Vietnam 1967-68: U.S. Marine Versus NVA Soldier (Osprey, 80 pp., $18.95, paper; $15, .95 e book) is an excellent book for readers unfamiliar with the Vietnam War. In it, author David R. Higgins, a veteran military historian, compares U.S. Marines and the NVA soldiers by dissecting three of their encounters in I Corps: the Hill Fights in April 1967, Operation Kingfisher in July 1967, and the Battle for Hue during the 1968 Tet Offensive.
The book provides background on the political origins of the war and on soldier-level topics such as training, logistics, leadership, morale, weapons, and tactics. Countless books have covered the latter material, particularly from the American viewpoint. Higgins stands out by discussing the Marines and the NVA separately and objectively emphasizing dissimilarities.
Fighting in the three engagements was ferocious and produced large numbers of casualties on both sides. Higgins’ accounts include information from both sides. Months prior to Tet, the NVA initiated a master plan that gave them superior positioning at the start of the offensive; American leaders failed to recognized the plan.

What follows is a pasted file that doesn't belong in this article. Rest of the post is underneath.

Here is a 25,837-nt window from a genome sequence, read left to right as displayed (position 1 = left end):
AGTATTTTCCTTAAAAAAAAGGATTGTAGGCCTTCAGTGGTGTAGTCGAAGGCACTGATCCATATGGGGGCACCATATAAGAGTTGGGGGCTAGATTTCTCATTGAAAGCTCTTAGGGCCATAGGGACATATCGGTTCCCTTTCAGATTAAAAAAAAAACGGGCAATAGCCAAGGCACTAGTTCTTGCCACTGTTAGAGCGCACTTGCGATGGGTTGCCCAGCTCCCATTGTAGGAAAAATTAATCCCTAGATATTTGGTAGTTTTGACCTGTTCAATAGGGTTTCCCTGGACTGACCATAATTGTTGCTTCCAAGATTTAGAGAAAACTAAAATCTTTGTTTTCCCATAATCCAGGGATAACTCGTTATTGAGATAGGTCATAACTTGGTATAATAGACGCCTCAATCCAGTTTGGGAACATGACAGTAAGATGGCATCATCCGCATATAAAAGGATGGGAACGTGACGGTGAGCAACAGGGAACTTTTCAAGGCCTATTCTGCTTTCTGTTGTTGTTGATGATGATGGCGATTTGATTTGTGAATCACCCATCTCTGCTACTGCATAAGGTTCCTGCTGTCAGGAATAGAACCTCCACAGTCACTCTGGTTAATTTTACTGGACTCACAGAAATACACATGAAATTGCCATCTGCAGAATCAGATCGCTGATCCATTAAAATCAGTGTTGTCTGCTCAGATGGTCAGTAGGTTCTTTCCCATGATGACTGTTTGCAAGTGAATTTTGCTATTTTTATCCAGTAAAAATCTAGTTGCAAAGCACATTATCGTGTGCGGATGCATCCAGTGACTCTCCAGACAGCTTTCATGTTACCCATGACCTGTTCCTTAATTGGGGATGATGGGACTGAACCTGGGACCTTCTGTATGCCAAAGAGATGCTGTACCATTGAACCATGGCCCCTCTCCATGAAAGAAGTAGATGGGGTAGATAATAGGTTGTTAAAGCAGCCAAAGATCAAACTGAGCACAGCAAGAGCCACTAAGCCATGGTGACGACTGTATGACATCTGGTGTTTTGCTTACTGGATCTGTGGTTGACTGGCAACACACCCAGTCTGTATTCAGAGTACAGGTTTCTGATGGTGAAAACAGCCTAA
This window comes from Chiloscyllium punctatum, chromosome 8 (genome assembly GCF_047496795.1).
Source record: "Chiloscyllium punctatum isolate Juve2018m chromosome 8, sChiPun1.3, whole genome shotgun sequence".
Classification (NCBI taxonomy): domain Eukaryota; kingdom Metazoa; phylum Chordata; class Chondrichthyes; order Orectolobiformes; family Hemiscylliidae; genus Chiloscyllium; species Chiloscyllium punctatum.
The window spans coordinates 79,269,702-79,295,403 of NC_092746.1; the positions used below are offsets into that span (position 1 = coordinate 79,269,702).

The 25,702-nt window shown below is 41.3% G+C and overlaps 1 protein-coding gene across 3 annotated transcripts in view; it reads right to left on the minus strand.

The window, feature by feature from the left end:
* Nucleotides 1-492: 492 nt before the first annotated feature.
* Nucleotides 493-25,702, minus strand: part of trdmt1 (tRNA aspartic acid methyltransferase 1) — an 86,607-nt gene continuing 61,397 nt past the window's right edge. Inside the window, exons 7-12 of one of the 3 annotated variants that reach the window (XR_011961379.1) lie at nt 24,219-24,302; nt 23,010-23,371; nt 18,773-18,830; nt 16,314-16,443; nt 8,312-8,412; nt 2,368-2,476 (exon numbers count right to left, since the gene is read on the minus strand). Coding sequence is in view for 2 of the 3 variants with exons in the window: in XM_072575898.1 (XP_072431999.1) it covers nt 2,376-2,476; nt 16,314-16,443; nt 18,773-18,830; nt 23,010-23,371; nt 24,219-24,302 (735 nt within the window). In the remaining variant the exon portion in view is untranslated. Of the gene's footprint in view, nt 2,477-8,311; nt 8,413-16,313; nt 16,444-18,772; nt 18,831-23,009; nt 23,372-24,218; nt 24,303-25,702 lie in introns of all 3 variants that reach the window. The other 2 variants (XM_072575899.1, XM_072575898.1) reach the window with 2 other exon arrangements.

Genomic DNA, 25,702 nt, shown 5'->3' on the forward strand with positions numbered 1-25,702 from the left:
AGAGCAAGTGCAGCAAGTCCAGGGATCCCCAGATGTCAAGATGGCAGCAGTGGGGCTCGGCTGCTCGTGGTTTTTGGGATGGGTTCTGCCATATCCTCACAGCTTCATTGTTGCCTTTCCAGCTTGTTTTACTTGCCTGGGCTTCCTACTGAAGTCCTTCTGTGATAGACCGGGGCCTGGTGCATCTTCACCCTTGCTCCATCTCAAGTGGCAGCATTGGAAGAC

Higgins concludes that poor intelligence gathering also hindered the Marines in the Hill Fights and Kingfisher. At Hue, the confinement of city streets caused the Marines to operate independent of air and artillery support and reduced the effectiveness of armor. At the same time, he says, the ability to operate with less material and support than other U.S. forces gave the Marines greater flexibility to adapt to changing battle conditions.
Higgins identifies the use of irregular tactics, avoiding confrontation until establishing a superior position, and functioning with minimal supplies as factors that increased NVA combat success. Generally superior in numbers, NVA forces frequently ambushed the Marines. Furthermore, Higgins says, NVA soldiers had high levels of morale and motivation, which maximized their ability to learn and apply combat lessons.
This magazine-sized book contains excellent photographs and maps. Illustrator Johnny Shumate’s drawings of soldiers and combat scenes are extremely lifelike.